Men’s habits: here’s one that could save your life
Men are more likely to tidy the house, wash the bed sheets and do the ironing each month than they are to check themselves for testicular cancer, claims male cancer charity Orchid.
The charity’s survey into men’s habits reveals only 29 percent check themselves monthly for lumps and bumps that could be early indicators of testicular cancer. Women, on the other hand, are twice as likely to check themselves for the signs and symptoms of breast cancer.
The survey quizzed a thousand UK men between the ages of 18 and 45. It was released as part of the charity’s annual event, Orchid Male Cancer Awareness Week, which this year runs from April 3 – 9 as part of the globally recognised testicular cancer awareness month.
Each year around 2,300 men in the UK are affected by testicular cancer, most commonly those between the ages of 15 and 45. But while it’s a life-changing disease it boasts a 98 percent cure rate if caught early. That’s why getting into the habit of checking yourself is critical, the charity claims.
Dr Peter Branney, a psychologist at Leeds Beckett University, claims it’s not a difficult habit to form – just follow the three Rs: reminder, routine and reward:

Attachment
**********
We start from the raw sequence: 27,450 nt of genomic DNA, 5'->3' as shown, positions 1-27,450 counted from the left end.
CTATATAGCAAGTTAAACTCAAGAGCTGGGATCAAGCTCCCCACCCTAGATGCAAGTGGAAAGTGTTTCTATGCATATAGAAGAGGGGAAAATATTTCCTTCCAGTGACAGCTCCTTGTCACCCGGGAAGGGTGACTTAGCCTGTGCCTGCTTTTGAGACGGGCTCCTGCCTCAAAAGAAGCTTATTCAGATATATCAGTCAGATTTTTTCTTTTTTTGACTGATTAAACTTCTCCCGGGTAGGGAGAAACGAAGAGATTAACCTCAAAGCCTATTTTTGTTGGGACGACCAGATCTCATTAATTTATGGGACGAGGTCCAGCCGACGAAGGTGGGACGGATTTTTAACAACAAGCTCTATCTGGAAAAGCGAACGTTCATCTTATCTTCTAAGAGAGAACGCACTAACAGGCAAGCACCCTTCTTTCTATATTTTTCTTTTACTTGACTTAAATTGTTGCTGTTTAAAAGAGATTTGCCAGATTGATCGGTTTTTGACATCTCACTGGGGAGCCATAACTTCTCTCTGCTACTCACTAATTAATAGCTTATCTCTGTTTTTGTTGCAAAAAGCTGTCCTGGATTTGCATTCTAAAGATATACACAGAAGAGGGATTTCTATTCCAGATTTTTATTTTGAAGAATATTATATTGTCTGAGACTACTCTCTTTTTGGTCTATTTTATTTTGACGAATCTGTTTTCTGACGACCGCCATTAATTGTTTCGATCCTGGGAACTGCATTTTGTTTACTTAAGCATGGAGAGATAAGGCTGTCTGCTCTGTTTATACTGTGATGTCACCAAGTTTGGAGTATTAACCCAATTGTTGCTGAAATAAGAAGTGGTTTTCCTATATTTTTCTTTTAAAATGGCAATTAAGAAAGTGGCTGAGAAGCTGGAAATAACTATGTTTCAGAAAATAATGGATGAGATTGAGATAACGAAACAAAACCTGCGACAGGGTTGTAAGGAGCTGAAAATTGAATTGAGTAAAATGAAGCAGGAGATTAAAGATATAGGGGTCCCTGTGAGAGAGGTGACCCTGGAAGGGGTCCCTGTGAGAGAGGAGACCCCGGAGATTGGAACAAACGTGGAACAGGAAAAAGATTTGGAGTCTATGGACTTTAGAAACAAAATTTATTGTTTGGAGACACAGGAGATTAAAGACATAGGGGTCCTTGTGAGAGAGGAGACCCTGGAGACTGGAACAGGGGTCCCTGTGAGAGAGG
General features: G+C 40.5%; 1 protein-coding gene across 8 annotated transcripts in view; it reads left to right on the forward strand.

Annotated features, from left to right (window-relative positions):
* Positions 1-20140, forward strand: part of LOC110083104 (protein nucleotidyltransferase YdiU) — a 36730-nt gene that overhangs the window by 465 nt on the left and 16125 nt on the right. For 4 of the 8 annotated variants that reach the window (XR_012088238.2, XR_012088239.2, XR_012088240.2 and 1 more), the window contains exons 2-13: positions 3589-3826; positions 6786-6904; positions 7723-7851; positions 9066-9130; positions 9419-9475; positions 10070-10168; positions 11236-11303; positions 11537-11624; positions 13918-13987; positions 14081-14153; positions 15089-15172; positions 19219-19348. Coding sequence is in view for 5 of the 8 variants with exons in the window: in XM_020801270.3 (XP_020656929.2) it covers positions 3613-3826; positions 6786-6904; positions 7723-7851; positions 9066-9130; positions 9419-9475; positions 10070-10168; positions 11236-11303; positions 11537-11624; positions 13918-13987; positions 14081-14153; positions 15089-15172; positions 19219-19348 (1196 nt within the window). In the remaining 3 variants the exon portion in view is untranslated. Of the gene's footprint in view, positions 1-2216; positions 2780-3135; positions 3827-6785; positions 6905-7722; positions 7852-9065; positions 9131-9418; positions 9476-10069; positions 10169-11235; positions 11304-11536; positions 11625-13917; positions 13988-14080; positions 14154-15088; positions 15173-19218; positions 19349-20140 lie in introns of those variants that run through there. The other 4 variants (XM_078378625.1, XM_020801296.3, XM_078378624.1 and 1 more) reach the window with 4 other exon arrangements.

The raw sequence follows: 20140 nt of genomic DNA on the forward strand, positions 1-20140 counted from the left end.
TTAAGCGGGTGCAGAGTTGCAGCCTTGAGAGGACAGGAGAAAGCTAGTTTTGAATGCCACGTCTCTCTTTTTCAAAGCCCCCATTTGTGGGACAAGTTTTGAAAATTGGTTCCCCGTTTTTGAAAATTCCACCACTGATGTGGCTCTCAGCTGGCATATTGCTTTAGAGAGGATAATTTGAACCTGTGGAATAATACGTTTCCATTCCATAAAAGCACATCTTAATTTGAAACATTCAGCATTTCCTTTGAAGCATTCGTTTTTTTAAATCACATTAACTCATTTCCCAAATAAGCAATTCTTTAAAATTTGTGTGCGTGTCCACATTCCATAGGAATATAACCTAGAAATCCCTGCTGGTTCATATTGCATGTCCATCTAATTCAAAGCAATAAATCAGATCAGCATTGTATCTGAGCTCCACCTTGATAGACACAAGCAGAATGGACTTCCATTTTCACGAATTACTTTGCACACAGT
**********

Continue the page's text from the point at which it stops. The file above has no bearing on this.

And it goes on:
Reminder: Set yourself a monthly reminder, schedule it into your phone, write it on your calendar.
Routine: Make sure a quick check fits into your existing monthly routine – instead of change-the-bed day, make it check-yourself day.
Reward: Remember that a quick check could save your life so give yourself some credit – rewarding yourself will motivate you to want to do it again.
“We know that around twice as many men know they should check themselves as actually do it, so the key is getting men into the habit of undertaking this easy-to-do check,” says Dr Branney. “Following the habit-forming principles of reminder, routine and reward will make it easier for even more men to build a testicle check into their regular monthly routine, hopefully saving lives.”
Men’s habits: from car cleaning to eyebrow plucking
The men’s habits survey came up with some other interesting findings too. For instance, while just 29 percent check themselves monthly for the signs of testicular cancer – which is about the same number of men who go to the gym regularly – 35 percent clean their car, van or bike, and 25 percent check their tyre pressure.
Getting your hair cut is the top men’s personal care habit, with 49 percent saying they visit the barber’s each month. And while only nine percent buy new underwear regularly, 13 percent pluck their eyebrows and 26 percent trim their public hair.
Meanwhile getting active and weighing yourself both turned out to be more popular than checking yourself for testicular cancer, with 39 percent of men saying they play a sport each month and 37 percent stepping on the bathroom scales.
• For more information on testicular cancer – including tips on how to examine yourself for the signs – visit Orchid’s website.